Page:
Episodes of The Sport Clips Haircuts Hall of Fame Podcast - Survive and Advance with Colleen Foster

Red Banner with HOF Episode

This podcast interview is with Colleen Foster, a Stylist at MN120. This episode is the next in our "Survive and Advance" series. Throughout the series, we have been holding conversations with survivors of addiction, illness and other life challenges. In this episode, Colleen tells us how alcoholism tried to destroy her life and how she is doing in her recovery. Are you or a loved one looking for help with your addiction? Please visit NA or AA for more details today.

Chad Jordan and Colleen Foster holding a microphone

Episode Air Date Guest Name Guest Title Topic(s)
January 25, 2019 Colleen Foster Stylist Overcome alcoholism and suicidal thoughts.

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Chad Jordan: Hey, everybody this is Chad Jordan from the Sport Clips marketing department and this is another edition of our Hall of Fame podcast. These are some of my favorite episodes that we do, it's a survive and advance series, and I love getting to interview survivors. Especially team members that have overcome significant challenges in his or her life, and that certainly describes my guest today. Why don't I have her introduce herself to us.

Colleen Foster: Hi, I'm Colleen Foster, I'm a Minnesota native, and I work at the Sport Clips in Shoreview.

Chad Jordan: Are we going to pick up that you're a Minnesota native, is that going to come through here while we're?

Colleen Foster: Maybe.

Chad Jordan: I think so. I might even ... I've been here full 24, 36 hours at this point, so I might start talking funny like you guys as well. But we wanted to have you on this episode because you are a survivor, and first of all let's get into some of the Sport Clips basics. How long have you been with Sport Clips?

Colleen Foster: I've been at Sport Clips for just over a year.

Chad Jordan: How long have you been a stylist?

Colleen Foster: Been a stylist for nine years.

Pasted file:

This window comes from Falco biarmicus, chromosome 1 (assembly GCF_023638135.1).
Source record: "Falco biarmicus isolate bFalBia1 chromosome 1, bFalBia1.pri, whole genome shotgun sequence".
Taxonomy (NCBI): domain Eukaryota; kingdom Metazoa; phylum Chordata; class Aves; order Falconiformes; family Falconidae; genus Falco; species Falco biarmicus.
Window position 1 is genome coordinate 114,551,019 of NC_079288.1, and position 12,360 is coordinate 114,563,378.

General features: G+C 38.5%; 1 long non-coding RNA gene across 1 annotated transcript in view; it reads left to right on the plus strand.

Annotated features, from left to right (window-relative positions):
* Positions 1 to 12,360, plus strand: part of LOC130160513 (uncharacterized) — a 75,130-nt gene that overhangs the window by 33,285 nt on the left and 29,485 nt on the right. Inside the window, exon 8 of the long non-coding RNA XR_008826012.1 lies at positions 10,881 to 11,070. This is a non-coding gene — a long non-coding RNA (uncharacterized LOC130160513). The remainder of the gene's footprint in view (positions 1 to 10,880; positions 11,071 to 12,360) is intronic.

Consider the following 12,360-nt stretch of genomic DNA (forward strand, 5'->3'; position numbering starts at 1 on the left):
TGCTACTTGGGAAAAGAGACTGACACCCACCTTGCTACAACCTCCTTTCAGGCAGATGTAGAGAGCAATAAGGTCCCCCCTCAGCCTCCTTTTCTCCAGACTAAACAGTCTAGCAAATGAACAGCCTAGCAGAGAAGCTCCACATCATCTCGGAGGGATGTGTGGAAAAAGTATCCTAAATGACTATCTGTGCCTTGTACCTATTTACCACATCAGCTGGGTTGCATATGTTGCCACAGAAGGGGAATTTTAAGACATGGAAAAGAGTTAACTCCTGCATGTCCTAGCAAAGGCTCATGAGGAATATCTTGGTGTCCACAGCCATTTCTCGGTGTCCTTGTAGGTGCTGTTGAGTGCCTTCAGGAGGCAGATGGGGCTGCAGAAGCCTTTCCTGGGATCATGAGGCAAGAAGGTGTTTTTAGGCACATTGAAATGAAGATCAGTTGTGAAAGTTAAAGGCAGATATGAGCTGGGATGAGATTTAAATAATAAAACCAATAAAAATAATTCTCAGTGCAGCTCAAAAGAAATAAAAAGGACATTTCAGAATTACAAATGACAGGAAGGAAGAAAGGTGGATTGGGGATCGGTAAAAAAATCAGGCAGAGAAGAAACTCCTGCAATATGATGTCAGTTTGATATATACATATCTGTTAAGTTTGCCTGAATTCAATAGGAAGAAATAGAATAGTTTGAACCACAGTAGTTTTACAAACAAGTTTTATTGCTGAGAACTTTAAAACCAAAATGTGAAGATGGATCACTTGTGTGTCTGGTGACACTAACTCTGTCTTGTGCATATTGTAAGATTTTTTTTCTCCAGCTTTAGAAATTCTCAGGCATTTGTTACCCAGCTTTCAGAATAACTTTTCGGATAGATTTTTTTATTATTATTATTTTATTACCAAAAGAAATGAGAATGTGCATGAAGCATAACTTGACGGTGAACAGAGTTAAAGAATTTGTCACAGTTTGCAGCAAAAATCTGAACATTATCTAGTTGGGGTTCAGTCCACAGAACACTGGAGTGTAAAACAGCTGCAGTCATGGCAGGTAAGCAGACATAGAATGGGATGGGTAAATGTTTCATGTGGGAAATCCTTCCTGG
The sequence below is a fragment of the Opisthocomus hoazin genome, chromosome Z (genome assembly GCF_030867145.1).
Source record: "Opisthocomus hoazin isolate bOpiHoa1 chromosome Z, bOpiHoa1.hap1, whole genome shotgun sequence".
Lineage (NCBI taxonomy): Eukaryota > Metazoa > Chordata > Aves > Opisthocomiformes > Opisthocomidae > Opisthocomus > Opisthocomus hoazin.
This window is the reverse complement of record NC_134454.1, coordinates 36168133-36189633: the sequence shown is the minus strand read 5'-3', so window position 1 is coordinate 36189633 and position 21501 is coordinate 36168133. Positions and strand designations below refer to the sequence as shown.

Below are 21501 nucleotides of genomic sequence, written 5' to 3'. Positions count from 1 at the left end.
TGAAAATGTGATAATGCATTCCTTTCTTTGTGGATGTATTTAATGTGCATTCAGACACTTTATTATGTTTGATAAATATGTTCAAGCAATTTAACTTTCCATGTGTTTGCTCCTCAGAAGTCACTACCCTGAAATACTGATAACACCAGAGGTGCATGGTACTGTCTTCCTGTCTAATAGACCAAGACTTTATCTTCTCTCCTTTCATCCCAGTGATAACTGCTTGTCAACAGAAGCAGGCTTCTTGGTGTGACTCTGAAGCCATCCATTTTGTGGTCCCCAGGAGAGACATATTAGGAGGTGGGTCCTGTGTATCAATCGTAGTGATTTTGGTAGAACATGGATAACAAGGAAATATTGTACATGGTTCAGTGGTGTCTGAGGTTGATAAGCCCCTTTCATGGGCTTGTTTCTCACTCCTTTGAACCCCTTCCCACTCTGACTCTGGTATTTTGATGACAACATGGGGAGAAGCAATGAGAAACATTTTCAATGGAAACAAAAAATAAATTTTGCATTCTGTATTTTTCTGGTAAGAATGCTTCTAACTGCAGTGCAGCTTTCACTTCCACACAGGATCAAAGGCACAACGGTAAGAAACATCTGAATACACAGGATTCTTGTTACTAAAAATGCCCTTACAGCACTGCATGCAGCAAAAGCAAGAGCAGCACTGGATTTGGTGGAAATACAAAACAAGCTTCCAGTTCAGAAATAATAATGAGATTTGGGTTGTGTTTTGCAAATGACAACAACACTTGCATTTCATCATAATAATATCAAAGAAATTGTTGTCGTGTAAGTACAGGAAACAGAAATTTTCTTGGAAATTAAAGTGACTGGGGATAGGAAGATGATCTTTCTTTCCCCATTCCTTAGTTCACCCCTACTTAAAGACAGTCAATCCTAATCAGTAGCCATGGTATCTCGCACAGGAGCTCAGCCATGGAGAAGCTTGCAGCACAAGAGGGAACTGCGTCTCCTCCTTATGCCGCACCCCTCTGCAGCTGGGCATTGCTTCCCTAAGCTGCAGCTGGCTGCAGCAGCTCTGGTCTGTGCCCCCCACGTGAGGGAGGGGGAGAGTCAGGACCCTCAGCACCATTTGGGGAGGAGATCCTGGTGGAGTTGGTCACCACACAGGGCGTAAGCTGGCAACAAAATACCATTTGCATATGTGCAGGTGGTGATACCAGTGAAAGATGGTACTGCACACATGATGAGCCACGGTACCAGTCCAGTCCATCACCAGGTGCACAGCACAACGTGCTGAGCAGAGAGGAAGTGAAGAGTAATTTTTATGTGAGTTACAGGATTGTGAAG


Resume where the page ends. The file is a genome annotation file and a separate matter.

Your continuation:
Chad Jordan: All right, and so you've been at the same store the whole time?

Colleen Foster: For the year [crosstalk]-

Chad Jordan: For the year you've been here. You're on this episode as a survivor of what?

Colleen Foster: I am a recovering alcoholic.

Chad Jordan: All right, and how long have you been sober?

Colleen Foster: I am coming up on 10 months.

Chad Jordan: 10 months, so the year of mark is that March or April?

Colleen Foster: March.

Chad Jordan: All right, great. What kind of celebration is the store going to do? Is there something behind the scenes, do you know it yet, when that year hits?

Colleen Foster: No, it's honestly I haven't even thought about it, because it's kind of unreal to me.

Chad Jordan: I'll make sure to sync up with your manager [Judy], and we'll have Mountain Dew on tap for everybody, we're going to, it's going to be an amazing. Take me through your struggle when you knew you had a problem, can you walk me through before recovery happened, where was rock bottom? How did you know you hit it? Those kinds of stuff, just give me, tell me a little bit about your story if you don't mind.

Colleen Foster: Growing up I have always had a pretty serious anxiety depression issue, and out of beauty school, I really wanted to kind of put myself to there and be able to kind of get noticed and have fun. I started going to parties and hanging out with my friends more and alcohol was always involved and that was the one thing that made me confident.

Chad Jordan: Are you an introvert at heart?